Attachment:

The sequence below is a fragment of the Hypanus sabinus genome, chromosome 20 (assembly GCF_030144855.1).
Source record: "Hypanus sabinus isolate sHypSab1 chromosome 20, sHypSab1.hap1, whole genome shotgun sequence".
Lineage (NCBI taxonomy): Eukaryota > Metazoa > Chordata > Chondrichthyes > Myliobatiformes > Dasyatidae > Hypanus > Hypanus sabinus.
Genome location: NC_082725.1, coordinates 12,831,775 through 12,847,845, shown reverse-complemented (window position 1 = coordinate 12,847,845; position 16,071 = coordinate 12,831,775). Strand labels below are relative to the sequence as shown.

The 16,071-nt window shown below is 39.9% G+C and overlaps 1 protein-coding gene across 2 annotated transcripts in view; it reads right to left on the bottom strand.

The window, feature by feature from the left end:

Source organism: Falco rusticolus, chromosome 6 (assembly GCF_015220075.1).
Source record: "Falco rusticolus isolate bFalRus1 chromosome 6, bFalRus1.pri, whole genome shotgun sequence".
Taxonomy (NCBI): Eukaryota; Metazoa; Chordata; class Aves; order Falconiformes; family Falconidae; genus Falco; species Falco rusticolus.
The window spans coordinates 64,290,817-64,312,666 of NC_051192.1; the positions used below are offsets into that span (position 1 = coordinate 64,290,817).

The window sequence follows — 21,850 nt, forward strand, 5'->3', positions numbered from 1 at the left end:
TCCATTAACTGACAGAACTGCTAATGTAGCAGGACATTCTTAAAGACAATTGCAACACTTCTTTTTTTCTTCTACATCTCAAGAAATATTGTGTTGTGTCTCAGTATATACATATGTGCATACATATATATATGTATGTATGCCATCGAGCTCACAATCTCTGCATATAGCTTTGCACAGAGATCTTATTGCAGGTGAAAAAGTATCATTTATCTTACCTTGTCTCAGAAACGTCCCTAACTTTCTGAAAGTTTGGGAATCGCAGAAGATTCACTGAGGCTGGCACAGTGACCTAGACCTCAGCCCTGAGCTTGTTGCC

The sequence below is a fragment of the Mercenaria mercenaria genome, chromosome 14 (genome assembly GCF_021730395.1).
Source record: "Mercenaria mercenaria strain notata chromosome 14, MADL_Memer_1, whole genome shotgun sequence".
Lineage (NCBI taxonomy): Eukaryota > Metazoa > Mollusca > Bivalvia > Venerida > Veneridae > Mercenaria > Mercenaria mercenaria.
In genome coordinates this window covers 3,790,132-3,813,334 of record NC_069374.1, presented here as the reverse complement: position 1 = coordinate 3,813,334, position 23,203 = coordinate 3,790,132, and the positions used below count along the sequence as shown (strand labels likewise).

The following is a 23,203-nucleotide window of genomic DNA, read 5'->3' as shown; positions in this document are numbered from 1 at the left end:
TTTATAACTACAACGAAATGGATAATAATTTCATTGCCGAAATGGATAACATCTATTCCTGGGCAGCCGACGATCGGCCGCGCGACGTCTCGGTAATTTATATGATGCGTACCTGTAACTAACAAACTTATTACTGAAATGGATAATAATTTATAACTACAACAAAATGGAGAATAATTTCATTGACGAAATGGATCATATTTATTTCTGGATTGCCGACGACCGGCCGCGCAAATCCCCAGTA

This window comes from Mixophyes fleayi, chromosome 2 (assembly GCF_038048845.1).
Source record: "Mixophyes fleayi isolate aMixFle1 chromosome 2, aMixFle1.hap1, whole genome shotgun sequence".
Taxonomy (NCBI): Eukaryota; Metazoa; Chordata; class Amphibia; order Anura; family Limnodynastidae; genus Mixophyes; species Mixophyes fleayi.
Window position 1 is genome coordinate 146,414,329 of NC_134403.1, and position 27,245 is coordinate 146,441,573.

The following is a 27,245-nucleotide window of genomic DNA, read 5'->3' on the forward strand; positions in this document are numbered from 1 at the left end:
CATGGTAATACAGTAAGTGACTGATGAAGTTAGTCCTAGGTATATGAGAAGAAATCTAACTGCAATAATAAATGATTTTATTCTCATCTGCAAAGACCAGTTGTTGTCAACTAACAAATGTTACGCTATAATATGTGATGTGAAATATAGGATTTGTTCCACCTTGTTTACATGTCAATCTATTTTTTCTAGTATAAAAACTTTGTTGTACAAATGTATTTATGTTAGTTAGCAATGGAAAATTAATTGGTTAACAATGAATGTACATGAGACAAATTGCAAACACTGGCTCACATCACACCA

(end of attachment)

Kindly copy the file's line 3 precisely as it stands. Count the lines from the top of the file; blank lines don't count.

Lineage (NCBI taxonomy): Eukaryota > Metazoa > Chordata > Chondrichthyes > Myliobatiformes > Dasyatidae > Hypanus > Hypanus sabinus.